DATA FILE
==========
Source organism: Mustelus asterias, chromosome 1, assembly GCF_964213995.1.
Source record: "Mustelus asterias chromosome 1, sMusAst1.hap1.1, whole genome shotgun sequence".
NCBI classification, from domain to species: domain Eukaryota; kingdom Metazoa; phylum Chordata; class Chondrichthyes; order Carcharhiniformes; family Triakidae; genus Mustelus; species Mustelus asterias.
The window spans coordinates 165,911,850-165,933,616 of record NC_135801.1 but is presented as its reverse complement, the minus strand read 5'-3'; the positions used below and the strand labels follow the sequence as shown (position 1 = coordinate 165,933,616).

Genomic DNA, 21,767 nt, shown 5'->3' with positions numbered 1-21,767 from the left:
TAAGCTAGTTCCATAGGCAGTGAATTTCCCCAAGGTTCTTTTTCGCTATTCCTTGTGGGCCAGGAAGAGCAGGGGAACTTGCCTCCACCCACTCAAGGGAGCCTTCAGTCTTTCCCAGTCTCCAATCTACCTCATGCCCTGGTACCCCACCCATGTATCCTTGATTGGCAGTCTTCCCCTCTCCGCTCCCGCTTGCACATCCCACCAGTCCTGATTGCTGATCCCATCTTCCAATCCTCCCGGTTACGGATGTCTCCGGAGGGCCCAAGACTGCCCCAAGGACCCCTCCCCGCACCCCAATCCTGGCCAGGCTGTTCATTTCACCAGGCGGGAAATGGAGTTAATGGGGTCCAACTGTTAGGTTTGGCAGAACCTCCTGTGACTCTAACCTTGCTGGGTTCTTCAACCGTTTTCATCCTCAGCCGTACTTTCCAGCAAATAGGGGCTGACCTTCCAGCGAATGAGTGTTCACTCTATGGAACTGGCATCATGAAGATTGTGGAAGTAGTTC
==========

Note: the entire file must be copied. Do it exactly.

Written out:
Source organism: Mustelus asterias, chromosome 1, assembly GCF_964213995.1.
Source record: "Mustelus asterias chromosome 1, sMusAst1.hap1.1, whole genome shotgun sequence".
NCBI classification, from domain to species: domain Eukaryota; kingdom Metazoa; phylum Chordata; class Chondrichthyes; order Carcharhiniformes; family Triakidae; genus Mustelus; species Mustelus asterias.
The window spans coordinates 165,911,850-165,933,616 of record NC_135801.1 but is presented as its reverse complement, the minus strand read 5'-3'; the positions used below and the strand labels follow the sequence as shown (position 1 = coordinate 165,933,616).

Genomic DNA, 21,767 nt, shown 5'->3' with positions numbered 1-21,767 from the left:
TAAGCTAGTTCCATAGGCAGTGAATTTCCCCAAGGTTCTTTTTCGCTATTCCTTGTGGGCCAGGAAGAGCAGGGGAACTTGCCTCCACCCACTCAAGGGAGCCTTCAGTCTTTCCCAGTCTCCAATCTACCTCATGCCCTGGTACCCCACCCATGTATCCTTGATTGGCAGTCTTCCCCTCTCCGCTCCCGCTTGCACATCCCACCAGTCCTGATTGCTGATCCCATCTTCCAATCCTCCCGGTTACGGATGTCTCCGGAGGGCCCAAGACTGCCCCAAGGACCCCTCCCCGCACCCCAATCCTGGCCAGGCTGTTCATTTCACCAGGCGGGAAATGGAGTTAATGGGGTCCAACTGTTAGGTTTGGCAGAACCTCCTGTGACTCTAACCTTGCTGGGTTCTTCAACCGTTTTCATCCTCAGCCGTACTTTCCAGCAAATAGGGGCTGACCTTCCAGCGAATGAGTGTTCACTCTATGGAACTGGCATCATGAAGATTGTGGAAGTAGTTC